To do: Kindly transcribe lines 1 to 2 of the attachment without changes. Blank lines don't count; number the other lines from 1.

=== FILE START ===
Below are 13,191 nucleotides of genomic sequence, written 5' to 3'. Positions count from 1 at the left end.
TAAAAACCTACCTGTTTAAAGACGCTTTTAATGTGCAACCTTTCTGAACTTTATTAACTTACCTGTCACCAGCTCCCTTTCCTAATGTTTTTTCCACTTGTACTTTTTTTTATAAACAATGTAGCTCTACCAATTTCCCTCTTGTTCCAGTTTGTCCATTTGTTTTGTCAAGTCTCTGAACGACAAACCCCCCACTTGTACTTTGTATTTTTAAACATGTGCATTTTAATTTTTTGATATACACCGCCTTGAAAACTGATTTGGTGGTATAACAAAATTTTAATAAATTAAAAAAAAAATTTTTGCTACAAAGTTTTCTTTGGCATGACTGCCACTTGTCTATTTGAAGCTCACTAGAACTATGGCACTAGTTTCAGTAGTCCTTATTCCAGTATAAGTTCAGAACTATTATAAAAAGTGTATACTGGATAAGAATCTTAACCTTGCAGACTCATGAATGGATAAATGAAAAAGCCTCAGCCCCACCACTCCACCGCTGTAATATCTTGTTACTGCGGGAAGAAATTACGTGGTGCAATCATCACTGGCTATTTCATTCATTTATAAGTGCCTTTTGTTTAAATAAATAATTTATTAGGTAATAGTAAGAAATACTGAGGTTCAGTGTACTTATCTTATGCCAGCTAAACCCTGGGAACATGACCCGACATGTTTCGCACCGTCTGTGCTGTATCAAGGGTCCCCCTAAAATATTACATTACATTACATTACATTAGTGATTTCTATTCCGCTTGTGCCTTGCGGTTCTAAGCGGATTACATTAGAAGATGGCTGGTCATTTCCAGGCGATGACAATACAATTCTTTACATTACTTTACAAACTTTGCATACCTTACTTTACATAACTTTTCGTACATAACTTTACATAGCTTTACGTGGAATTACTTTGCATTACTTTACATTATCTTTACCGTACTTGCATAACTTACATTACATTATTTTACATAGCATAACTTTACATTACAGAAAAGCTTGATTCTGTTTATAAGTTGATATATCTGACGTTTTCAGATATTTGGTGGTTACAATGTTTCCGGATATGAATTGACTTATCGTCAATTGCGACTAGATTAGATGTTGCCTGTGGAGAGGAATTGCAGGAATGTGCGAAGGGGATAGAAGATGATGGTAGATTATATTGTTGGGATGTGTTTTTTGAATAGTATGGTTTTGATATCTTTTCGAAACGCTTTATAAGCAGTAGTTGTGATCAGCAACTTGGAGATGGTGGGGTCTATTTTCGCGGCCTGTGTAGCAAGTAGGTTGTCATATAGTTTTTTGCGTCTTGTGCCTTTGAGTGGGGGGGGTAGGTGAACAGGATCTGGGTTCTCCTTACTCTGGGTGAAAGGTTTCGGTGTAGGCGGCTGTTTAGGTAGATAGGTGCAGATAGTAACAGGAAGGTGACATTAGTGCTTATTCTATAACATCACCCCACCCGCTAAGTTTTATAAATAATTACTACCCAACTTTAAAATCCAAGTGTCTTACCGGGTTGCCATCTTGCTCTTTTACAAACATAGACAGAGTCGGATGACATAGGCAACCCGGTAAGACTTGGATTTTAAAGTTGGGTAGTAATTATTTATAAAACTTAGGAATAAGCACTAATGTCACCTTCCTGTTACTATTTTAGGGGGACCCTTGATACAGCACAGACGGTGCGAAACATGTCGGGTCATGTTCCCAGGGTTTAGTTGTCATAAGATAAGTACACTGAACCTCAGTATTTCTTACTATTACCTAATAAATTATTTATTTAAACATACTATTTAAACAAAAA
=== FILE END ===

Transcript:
Below are 13,191 nucleotides of genomic sequence, written 5' to 3'. Positions count from 1 at the left end.
TAAAAACCTACCTGTTTAAAGACGCTTTTAATGTGCAACCTTTCTGAACTTTATTAACTTACCTGTCACCAGCTCCCTTTCCTAATGTTTTTTCCACTTGTACTTTTTTTTATAAACAATGTAGCTCTACCAATTTCCCTCTTGTTCCAGTTTGTCCATTTGTTTTGTCAAGTCTCTGAACGACAAACCCCCCACTTGTACTTTGTATTTTTAAACATGTGCATTTTAATTTTTTGATATACACCGCCTTGAAAACTGATTTGGTGGTATAACAAAATTTTAATAAATTAAAAAAAAAATTTTTGCTACAAAGTTTTCTTTGGCATGACTGCCACTTGTCTATTTGAAGCTCACTAGAACTATGGCACTAGTTTCAGTAGTCCTTATTCCAGTATAAGTTCAGAACTATTATAAAAAGTGTATACTGGATAAGAATCTTAACCTTGCAGACTCATGAATGGATAAATGAAAAAGCCTCAGCCCCACCACTCCACCGCTGTAATATCTTGTTACTGCGGGAAGAAATTACGTGGTGCAATCATCACTGGCTATTTCATTCATTTATAAGTGCCTTTTGTTTAAATAAATAATTTATTAGGTAATAGTAAGAAATACTGAGGTTCAGTGTACTTATCTTATGCCAGCTAAACCCTGGGAACATGACCCGACATGTTTCGCACCGTCTGTGCTGTATCAAGGGTCCCCCTAAAATATTACATTACATTACATTACATTAGTGATTTCTATTCCGCTTGTGCCTTGCGGTTCTAAGCGGATTACATTAGAAGATGGCTGGTCATTTCCAGGCGATGACAATACAATTCTTTACATTACTTTACAAACTTTGCATACCTTACTTTACATAACTTTTCGTACATAACTTTACATAGCTTTACGTGGAATTACTTTGCATTACTTTACATTATCTTTACCGTACTTGCATAACTTACATTACATTATTTTACATAGCATAACTTTACATTACAGAAAAGCTTGATTCTGTTTATAAGTTGATATATCTGACGTTTTCAGATATTTGGTGGTTACAATGTTTCCGGATATGAATTGACTTATCGTCAATTGCGACTAGATTAGATGTTGCCTGTGGAGAGGAATTGCAGGAATGTGCGAAGGGGATAGAAGATGATGGTAGATTATATTGTTGGGATGTGTTTTTTGAATAGTATGGTTTTGATATCTTTTCGAAACGCTTTATAAGCAGTAGTTGTGATCAGCAACTTGGAGATGGTGGGGTCTATTTTCGCGGCCTGTGTAGCAAGTAGGTTGTCATATAGTTTTTTGCGTCTTGTGCCTTTGAGTGGGGGGGGTAGGTGAACAGGATCTGGGTTCTCCTTACTCTGGGTGAAAGGTTTCGGTGTAGGCGGCTGTTTAGGTAGATAGGTGCAGATAGTAACAGGAAGGTGACATTAGTGCTTATTCTATAACATCACCCCACCCGCTAAGTTTTATAAATAATTACTACCCAACTTTAAAATCCAAGTGTCTTACCGGGTTGCCATCTTGCTCTTTTACAAACATAGACAGAGTCGGATGACATAGGCAACCCGGTAAGACTTGGATTTTAAAGTTGGGTAGTAATTATTTATAAAACTTAGGAATAAGCACTAATGTCACCTTCCTGTTACTATTTTAGGGGGACCCTTGATACAGCACAGACGGTGCGAAACATGTCGGGTCATGTTCCCAGGGTTTAGTTGTCATAAGATAAGTACACTGAACCTCAGTATTTCTTACTATTACCTAATAAATTATTTATTTAAACATACTATTTAAACAAAAA